Earlier this week I came across an interesting situation where a tail log backup of some databases were taken before a migration – meaning a final transaction log backup was taken and the database was set into RESTORING state. The interesting part came where we recovered the same database on the same server (not restored from backup). We found that service broker had been disabled as part of recovering the database.
I’ve previously blogged on this situation happening when restoring a database or attaching a database loses some database settings. In that situation, the database owner changes to the user performing the attach or restore, read-only changes back to multi user, as well as trustworthy, DB chaining and broker get disabled. However this situation is a bit different since we’re not detaching a database first, or restoring a new database. This is the same database that hasn’t at any point been removed from the SQL Server instance.
In this situation when we recover a database from RESTORING state, the database owner remains the same and both trustworthy and DB chaining remain enabled if they were before. You can’t take a tail log backup while a database is in read-only mode. So that leaves us with the only database setting that is being changed – broker.
Let me demonstrate this. I’ll first enable the database settings, Trustworthy, Cross Database Ownership Chaining and Service Broker on my database called RecoverTest. The database is in ONLINE state and the database owner is Jacinta. You can see below:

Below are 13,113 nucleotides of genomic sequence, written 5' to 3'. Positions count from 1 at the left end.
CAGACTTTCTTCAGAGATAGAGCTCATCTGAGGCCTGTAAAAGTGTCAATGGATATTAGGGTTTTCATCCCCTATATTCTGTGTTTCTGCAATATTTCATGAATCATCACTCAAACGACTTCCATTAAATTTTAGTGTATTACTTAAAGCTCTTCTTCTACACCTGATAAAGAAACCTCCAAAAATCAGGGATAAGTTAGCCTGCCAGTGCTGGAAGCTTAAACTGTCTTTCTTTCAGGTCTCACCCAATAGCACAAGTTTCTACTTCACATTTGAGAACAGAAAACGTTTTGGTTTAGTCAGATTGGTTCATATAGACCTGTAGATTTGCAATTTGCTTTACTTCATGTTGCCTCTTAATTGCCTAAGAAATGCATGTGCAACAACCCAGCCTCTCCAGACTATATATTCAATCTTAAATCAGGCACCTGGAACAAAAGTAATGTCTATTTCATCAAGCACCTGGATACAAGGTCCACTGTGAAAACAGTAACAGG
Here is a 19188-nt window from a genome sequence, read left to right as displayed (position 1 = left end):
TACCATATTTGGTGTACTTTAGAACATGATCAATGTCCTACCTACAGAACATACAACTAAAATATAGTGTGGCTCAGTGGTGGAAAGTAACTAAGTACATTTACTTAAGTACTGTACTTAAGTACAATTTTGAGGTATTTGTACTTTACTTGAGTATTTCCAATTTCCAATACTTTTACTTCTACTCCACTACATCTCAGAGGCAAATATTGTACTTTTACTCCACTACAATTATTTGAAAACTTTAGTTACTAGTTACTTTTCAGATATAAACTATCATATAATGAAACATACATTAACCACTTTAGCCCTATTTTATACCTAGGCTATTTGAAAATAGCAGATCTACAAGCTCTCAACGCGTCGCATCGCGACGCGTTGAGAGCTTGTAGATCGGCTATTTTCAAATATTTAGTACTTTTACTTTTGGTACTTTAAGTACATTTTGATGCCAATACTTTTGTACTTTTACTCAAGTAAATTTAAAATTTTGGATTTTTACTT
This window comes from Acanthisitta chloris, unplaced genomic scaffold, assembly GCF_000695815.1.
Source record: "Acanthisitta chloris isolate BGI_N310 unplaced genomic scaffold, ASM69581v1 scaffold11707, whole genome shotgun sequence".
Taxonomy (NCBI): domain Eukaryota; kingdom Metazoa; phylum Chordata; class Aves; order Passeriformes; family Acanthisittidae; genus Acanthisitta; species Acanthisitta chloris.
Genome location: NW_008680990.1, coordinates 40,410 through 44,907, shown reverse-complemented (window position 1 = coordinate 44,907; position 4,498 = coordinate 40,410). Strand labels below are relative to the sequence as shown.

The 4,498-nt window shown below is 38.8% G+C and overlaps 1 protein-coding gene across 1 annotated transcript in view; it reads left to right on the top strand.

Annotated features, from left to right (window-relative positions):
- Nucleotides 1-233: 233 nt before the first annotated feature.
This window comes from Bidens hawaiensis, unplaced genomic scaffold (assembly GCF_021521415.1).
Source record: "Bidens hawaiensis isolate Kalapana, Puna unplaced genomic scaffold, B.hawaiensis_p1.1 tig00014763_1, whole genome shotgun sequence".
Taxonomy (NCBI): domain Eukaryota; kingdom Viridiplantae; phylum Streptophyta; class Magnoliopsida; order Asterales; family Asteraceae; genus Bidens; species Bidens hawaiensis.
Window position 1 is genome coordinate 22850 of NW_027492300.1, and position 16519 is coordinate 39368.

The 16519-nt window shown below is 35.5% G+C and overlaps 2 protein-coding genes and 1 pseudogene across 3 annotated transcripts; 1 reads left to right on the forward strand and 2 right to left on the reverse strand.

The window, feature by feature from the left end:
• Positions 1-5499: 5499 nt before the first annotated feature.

I will now take a tail log backup. Note the NORECOVERY argument in the backup command:
I will check the database settings again, to ensure it’s now in RESTORING state. Note that all settings other than the state, remain the same:
Now lets recover the database:
Cool the database is recovered. Better check the database settings again:
Woohoo, the database is recovered. The database owner has remained the same, as has the trustworthy and db chaining settings. But look at the is_broker_enabled column. Service Broker has been disabled as part of the database recovery! Not cool. That’s the last thing you need when you’re trying to recover a database when things possibly already haven’t gone to plan.
Luckily, it’s an easy fix – now we know the problem. Just enable it again.
ALTER DATABASE [RecoverTest] SET ENABLE_BROKER WITH NO_WAIT;
Unfortunately, to enable Service Broker, you need exclusive access in the database. So you can either kill all your sessions, or run the same command as above, but instead with rollback immediate:
ALTER DATABASE [RecoverTest] SET ENABLE_BROKER WITH ROLLBACK IMMEDIATE;
After running that, lets check the database settings again:
So with all this said and done, my advice to you all is: in your flight plans and your rollback plans, if you are recovering a database after a tail log backup has been performed, ensure to have another step to enable service broker if you need it enabled.